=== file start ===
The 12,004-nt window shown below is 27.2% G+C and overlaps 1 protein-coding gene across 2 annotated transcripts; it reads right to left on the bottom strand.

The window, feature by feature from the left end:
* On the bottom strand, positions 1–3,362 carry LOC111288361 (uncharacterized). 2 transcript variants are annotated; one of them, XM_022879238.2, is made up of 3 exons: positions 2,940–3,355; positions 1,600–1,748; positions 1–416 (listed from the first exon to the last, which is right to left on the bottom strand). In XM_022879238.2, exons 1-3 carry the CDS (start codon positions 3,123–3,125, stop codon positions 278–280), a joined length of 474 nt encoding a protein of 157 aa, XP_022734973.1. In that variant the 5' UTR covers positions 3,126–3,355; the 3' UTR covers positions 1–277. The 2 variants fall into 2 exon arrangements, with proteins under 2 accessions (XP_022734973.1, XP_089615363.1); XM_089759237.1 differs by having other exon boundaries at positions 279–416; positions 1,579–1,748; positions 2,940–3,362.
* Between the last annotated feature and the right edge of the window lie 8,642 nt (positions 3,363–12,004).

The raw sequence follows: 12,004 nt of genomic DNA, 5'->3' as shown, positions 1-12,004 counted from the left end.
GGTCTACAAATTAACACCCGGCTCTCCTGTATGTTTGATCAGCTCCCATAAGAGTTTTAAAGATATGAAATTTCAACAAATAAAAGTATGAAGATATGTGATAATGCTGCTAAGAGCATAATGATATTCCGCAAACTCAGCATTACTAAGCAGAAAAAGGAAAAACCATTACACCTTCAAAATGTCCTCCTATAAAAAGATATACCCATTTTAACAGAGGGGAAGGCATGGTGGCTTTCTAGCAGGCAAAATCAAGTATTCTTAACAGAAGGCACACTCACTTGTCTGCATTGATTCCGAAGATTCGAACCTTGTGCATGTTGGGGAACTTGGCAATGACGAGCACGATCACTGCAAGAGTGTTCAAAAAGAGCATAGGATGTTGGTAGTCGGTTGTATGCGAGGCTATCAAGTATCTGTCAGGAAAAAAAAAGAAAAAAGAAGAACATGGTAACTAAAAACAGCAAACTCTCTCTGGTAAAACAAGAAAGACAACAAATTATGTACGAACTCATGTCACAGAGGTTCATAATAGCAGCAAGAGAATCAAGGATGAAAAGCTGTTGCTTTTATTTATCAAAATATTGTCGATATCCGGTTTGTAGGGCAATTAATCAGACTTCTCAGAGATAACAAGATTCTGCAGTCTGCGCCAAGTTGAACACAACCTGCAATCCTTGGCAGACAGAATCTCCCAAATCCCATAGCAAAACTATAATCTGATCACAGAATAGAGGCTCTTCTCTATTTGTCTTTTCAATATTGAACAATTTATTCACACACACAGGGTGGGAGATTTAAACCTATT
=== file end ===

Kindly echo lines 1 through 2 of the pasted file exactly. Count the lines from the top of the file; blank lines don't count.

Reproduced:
The 12,004-nt window shown below is 27.2% G+C and overlaps 1 protein-coding gene across 2 annotated transcripts; it reads right to left on the bottom strand.

The window, feature by feature from the left end: